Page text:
Garmai Tokpah harvesting her rice in Taylor Town, Ebola affected communityThe Ebola outbreak in Liberia has disrupted agricultural activities and threatened food security affecting the livelihood of many people in Bong County.Bong, which is considered one of the food producing counties in Liberia, is experiencing a huge decline in food production for the local markets as a result of the Ebola virus in the county.During an assessment conducted by the Daily Observer last weekend in communities that were greatly affected by the Ebola disease, it was observed that inhabitants in those communities including areas that were not quarantined have cut down their regular diet due to food insecurity.In Gbarnga City, this paper also established that some residents have reduced their regular diet as the result of low supply of locally produced foods on the market.It was confirmed by this reporter that farmers in Ebola affected communities have had their farming activities considerably disrupted by the Ebola outbreak resulting in a significant slump in rice production.“I am finding it extremely difficult to provide food for my family. My family has to starve the whole day just to save a bit of food for the day” said Lorpu-Kollie Tokpa, a farmer in Barlakerthela, one of the hardest hit Ebola communities in the county.It was also noticed by this paper that farmers who produce cocoa complained of their commodity rotting because cocoa buyers are frightened to risk going into Ebola-affected communities to purchase their crop.“Many migrant workers, who normally help with harvesting our cocoa have slowed down their activities for fear of contracting the disease. I used to harvest my produce up to 75 bags but now 20 bags are difficult to yield,” Mr. David Kermue a cocoa farmer in Taylor Town lamented.It was observed by this reporter that closed markets and interruption in trade as well as the restriction on the movement of people have led to acute shortages of food in many communities in Bong County, particularly those communities that are affected by the Ebola virus disease.Our survey revealed that land that was cleared for farming was not planted due to the Ebola outbreak in the country and many farmers had to migrate compelling them to abandon their farms. This paper was informed that during this harvest season in Liberia many of the farmers who were affected by the virus are terrified to go back to their farms to harvest and are also afraid to take their produce to the local markets because of the low purchasing power of consumers. The price of imported rice, the country’s staple food, has increased while locally produced commodities decreased in quantity owing to the fact that household incomes have substantially dwindled compelling families to cut down the number of daily meals.According to Stephen Matthews, the Agriculture Commissioner on Communal Farming at the Ministry of Internal Affairs assigned in Bong County, one of the factors responsible for the decrease in food production is government’s pronouncement against people gathering in large groups. This Ebola preventive measure against large gatherings affects the traditional cooperative system “kuu” which entails farmers grouping together to harvest or work in each other’s fields. Mr. Matthews told this paper that the county will likely face the threat of severe food shortages because farmers particularly in rural communities that were greatly affected by the Ebola disease are not willing to return to their farms for fear of contracting the virus.“The catastrophes after Ebola will be the calamitous food scarcities, price hikes and food insecurity in this county,” Mr. Matthews warned.Many of the Gbarnga residents who spoke with this newspaper advanced that the international community and the Government of Liberia strengthen strategic institutions such as the hospitals and the agriculture sectors in the post Ebola crisis in order for the country to regain its food production capacity.The citizens maintained that families be provided with food assistance and that GOL promote food security and encourage social development in communities at risk.Share this:Click to share on Twitter (Opens in new window)Click to share on Facebook (Opens in new window)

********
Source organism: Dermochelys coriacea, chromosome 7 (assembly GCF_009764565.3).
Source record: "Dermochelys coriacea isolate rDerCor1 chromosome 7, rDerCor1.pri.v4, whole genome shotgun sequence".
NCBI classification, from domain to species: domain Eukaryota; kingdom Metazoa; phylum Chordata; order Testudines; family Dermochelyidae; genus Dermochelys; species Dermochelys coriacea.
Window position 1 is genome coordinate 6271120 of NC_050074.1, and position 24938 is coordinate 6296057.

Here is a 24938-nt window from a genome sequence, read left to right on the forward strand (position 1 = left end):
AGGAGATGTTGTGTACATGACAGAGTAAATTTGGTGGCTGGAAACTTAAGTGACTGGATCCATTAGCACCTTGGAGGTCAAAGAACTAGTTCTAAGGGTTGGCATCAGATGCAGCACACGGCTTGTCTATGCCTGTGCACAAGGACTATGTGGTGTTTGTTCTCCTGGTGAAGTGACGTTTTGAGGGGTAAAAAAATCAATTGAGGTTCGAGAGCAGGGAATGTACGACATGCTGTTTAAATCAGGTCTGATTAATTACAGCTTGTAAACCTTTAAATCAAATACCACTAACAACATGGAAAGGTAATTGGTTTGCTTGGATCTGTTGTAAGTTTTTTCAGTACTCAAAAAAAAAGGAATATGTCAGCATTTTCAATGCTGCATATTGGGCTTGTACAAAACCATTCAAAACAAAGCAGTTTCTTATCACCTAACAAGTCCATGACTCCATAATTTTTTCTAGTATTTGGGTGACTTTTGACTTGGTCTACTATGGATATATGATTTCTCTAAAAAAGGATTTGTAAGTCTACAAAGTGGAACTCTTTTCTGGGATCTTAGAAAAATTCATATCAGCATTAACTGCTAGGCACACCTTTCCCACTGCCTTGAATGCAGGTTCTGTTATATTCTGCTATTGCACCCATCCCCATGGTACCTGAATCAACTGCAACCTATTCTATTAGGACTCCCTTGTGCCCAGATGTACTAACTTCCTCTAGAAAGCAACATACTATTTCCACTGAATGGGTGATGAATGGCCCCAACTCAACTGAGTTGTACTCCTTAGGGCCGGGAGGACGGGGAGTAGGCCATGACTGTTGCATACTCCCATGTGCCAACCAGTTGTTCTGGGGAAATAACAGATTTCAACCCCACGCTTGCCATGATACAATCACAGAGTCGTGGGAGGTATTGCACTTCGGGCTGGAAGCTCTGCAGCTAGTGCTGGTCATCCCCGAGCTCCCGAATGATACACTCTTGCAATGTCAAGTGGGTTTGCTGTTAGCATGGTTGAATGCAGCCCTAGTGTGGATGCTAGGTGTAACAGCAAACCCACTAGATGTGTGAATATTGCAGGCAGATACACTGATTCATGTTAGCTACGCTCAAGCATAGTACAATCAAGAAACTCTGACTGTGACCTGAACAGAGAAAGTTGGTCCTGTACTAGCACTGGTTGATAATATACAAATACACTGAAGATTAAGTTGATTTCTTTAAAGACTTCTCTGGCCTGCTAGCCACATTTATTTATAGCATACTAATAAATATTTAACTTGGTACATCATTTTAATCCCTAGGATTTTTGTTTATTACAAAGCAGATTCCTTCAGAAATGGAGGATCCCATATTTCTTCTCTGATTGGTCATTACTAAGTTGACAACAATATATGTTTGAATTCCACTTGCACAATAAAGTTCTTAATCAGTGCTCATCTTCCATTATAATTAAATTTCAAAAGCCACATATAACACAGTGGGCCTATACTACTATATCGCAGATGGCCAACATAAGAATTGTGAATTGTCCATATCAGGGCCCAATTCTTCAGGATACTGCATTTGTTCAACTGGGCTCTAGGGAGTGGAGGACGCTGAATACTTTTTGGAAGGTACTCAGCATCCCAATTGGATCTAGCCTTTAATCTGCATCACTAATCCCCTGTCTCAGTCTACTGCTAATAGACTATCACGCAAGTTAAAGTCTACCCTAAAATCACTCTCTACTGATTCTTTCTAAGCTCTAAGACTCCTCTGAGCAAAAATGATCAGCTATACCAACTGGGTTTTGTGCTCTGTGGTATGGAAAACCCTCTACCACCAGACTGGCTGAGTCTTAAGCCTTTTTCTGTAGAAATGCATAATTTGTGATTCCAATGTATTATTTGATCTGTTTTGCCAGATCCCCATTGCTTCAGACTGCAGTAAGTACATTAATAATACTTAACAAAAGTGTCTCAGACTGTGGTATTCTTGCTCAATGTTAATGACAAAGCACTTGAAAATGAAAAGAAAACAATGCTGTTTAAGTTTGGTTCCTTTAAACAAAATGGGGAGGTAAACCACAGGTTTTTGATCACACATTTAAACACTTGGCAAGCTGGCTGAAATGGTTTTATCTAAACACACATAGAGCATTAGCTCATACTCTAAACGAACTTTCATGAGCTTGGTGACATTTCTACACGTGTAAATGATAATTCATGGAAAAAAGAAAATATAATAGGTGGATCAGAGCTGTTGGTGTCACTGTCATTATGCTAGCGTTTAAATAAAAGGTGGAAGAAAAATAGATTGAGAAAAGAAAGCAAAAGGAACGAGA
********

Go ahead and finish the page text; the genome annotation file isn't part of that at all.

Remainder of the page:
A Letterkenny man has revealed a wonderful ‘message in a bottle’ story which has forged a new friendship with a little girl from Scotland.Life coach and author Roger Holmes from Drumardagh cast a small glass jar into the Atlantic Ocean more than six months ago never thinking it would find its way back to him.He left a message inside with his email address and threw him from a ship 100 miles into the ocean. And last week he received a message back from an excited 7-year-old girl on holiday on the coast of Scotland saying she had found it.Instead of us telling his story, we decided that Roger wrote it so well that we’d use his words.Take it away Roger…..“At dawn on September 28th 2018, approx 100 miles south-east of St John’s, Newfoundland, on an oceanic plateau called the Grand Banks, I put a message in a small jar, and threw it into the Atlantic Ocean. I watched through the fog as the small jar fell into the vast Atlantic Ocean from the helipad on the top deck of the Atlantic Star container ship. I thought I would never see that jar again. “On April 9th 2019, almost exactly 6 months later, ironically when I had once again traveled back over the Atlantic from New York to Donegal, I received an email with 2 photos attached. Anna Riddoch, a 7 year old girl visiting her grandparents home on the island of South Uist, off the west coast of Scotland, found the little jar with my message and contact details intact!“Anna, who lives in Inverness, was walking with her dad on the beach on South Uist while enjoying her Easter holidays, and was overcome with excitement at finding a message in a bottle!Roger Holmes“Emails were exchanged, and Anna’s mother Mary told me that she spent her childhood walking on that beach near her parents croft, hoping she would find a message in a bottle.“It is amazing that a little jar survived so many winter storms and high seas, to make a journey of over 2000 miles across the ocean. There are so many morals to this story. Embrace adventure, dream dreams, believe that little things can have epic journeys and achievements, embrace the outdoors..especially the ocean shore, and always always believe that good things happen to those who seek them out.“I’ve told Anna I’m going to send her a reward for finding my message in the little jar. Seeing her happy face and hearing how excited she was to find that message on the beach is such a joy!” Roger runs In8 Motivation and delivers workshops and one-on-one coaching to companies and individuals in New York, using mindful meditation for stress management and building motivation for improved performance.He’s planning to offer the same service from Donegal next year.Letterkenny man’s message in a bottle arrives via Newfoundland was last modified: April 15th, 2019 by StephenShare this:Click to share on Facebook (Opens in new window)Click to share on Twitter (Opens in new window)Click to share on LinkedIn (Opens in new window)Click to share on Reddit (Opens in new window)Click to share on Pocket (Opens in new window)Click to share on Telegram (Opens in new window)Click to share on WhatsApp (Opens in new window)Click to share on Skype (Opens in new window)Click to print (Opens in new window)Tags:bottledonegalMessageNewfoundlandRoger HolmesScotland